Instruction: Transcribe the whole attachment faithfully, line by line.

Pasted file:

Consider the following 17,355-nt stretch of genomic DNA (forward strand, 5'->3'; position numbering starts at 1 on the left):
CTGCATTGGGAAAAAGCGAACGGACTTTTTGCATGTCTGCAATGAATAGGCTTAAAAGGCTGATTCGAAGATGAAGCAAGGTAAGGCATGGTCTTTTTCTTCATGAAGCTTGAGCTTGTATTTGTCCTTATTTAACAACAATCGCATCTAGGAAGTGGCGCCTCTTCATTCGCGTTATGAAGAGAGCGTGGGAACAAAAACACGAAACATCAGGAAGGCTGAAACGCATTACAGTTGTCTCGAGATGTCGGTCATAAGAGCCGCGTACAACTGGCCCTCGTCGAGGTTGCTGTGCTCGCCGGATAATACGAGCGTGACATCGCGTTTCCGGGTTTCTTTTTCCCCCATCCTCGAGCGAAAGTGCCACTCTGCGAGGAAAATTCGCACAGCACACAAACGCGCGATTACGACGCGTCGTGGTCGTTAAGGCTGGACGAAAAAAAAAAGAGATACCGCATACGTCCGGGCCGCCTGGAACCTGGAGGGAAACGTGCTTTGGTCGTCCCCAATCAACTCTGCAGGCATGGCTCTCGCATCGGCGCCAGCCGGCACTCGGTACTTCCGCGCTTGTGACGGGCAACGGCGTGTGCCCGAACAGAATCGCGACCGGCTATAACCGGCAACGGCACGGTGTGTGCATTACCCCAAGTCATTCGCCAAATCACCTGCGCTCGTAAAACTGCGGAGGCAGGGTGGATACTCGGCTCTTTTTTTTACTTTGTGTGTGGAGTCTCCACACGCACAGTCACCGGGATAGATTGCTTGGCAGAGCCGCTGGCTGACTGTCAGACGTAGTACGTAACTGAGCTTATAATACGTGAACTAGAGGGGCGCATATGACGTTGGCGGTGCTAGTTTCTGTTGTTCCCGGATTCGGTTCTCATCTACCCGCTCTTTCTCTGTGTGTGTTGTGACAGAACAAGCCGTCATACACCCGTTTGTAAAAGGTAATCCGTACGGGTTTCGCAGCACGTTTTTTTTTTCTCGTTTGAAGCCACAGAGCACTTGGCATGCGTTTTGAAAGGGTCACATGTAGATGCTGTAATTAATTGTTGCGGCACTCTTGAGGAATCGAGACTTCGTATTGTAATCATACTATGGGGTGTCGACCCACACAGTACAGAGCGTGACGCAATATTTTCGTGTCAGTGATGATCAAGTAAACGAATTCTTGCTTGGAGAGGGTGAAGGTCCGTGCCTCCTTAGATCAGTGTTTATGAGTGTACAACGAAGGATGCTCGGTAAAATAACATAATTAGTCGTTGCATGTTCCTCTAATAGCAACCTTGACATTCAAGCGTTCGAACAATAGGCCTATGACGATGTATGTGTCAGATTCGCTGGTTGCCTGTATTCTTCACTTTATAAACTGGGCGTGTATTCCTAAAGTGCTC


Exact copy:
Consider the following 17,355-nt stretch of genomic DNA (forward strand, 5'->3'; position numbering starts at 1 on the left):
CTGCATTGGGAAAAAGCGAACGGACTTTTTGCATGTCTGCAATGAATAGGCTTAAAAGGCTGATTCGAAGATGAAGCAAGGTAAGGCATGGTCTTTTTCTTCATGAAGCTTGAGCTTGTATTTGTCCTTATTTAACAACAATCGCATCTAGGAAGTGGCGCCTCTTCATTCGCGTTATGAAGAGAGCGTGGGAACAAAAACACGAAACATCAGGAAGGCTGAAACGCATTACAGTTGTCTCGAGATGTCGGTCATAAGAGCCGCGTACAACTGGCCCTCGTCGAGGTTGCTGTGCTCGCCGGATAATACGAGCGTGACATCGCGTTTCCGGGTTTCTTTTTCCCCCATCCTCGAGCGAAAGTGCCACTCTGCGAGGAAAATTCGCACAGCACACAAACGCGCGATTACGACGCGTCGTGGTCGTTAAGGCTGGACGAAAAAAAAAAGAGATACCGCATACGTCCGGGCCGCCTGGAACCTGGAGGGAAACGTGCTTTGGTCGTCCCCAATCAACTCTGCAGGCATGGCTCTCGCATCGGCGCCAGCCGGCACTCGGTACTTCCGCGCTTGTGACGGGCAACGGCGTGTGCCCGAACAGAATCGCGACCGGCTATAACCGGCAACGGCACGGTGTGTGCATTACCCCAAGTCATTCGCCAAATCACCTGCGCTCGTAAAACTGCGGAGGCAGGGTGGATACTCGGCTCTTTTTTTTACTTTGTGTGTGGAGTCTCCACACGCACAGTCACCGGGATAGATTGCTTGGCAGAGCCGCTGGCTGACTGTCAGACGTAGTACGTAACTGAGCTTATAATACGTGAACTAGAGGGGCGCATATGACGTTGGCGGTGCTAGTTTCTGTTGTTCCCGGATTCGGTTCTCATCTACCCGCTCTTTCTCTGTGTGTGTTGTGACAGAACAAGCCGTCATACACCCGTTTGTAAAAGGTAATCCGTACGGGTTTCGCAGCACGTTTTTTTTTTCTCGTTTGAAGCCACAGAGCACTTGGCATGCGTTTTGAAAGGGTCACATGTAGATGCTGTAATTAATTGTTGCGGCACTCTTGAGGAATCGAGACTTCGTATTGTAATCATACTATGGGGTGTCGACCCACACAGTACAGAGCGTGACGCAATATTTTCGTGTCAGTGATGATCAAGTAAACGAATTCTTGCTTGGAGAGGGTGAAGGTCCGTGCCTCCTTAGATCAGTGTTTATGAGTGTACAACGAAGGATGCTCGGTAAAATAACATAATTAGTCGTTGCATGTTCCTCTAATAGCAACCTTGACATTCAAGCGTTCGAACAATAGGCCTATGACGATGTATGTGTCAGATTCGCTGGTTGCCTGTATTCTTCACTTTATAAACTGGGCGTGTATTCCTAAAGTGCTC